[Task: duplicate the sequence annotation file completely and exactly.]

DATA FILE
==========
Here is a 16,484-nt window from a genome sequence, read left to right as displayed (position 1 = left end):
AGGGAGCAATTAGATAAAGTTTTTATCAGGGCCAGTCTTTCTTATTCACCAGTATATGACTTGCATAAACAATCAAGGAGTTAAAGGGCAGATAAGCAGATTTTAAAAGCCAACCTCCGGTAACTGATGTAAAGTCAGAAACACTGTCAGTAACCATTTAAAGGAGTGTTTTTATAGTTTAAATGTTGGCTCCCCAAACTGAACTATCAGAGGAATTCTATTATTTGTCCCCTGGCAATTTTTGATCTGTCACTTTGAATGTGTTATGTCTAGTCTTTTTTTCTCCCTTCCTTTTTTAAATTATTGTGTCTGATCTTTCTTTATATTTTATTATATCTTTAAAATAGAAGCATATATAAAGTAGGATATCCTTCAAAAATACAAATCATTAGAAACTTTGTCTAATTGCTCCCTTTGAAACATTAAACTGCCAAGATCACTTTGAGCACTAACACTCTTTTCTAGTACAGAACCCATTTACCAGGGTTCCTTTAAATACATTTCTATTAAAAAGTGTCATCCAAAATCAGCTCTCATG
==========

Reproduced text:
Here is a 16,484-nt window from a genome sequence, read left to right as displayed (position 1 = left end):
AGGGAGCAATTAGATAAAGTTTTTATCAGGGCCAGTCTTTCTTATTCACCAGTATATGACTTGCATAAACAATCAAGGAGTTAAAGGGCAGATAAGCAGATTTTAAAAGCCAACCTCCGGTAACTGATGTAAAGTCAGAAACACTGTCAGTAACCATTTAAAGGAGTGTTTTTATAGTTTAAATGTTGGCTCCCCAAACTGAACTATCAGAGGAATTCTATTATTTGTCCCCTGGCAATTTTTGATCTGTCACTTTGAATGTGTTATGTCTAGTCTTTTTTTCTCCCTTCCTTTTTTAAATTATTGTGTCTGATCTTTCTTTATATTTTATTATATCTTTAAAATAGAAGCATATATAAAGTAGGATATCCTTCAAAAATACAAATCATTAGAAACTTTGTCTAATTGCTCCCTTTGAAACATTAAACTGCCAAGATCACTTTGAGCACTAACACTCTTTTCTAGTACAGAACCCATTTACCAGGGTTCCTTTAAATACATTTCTATTAAAAAGTGTCATCCAAAATCAGCTCTCATG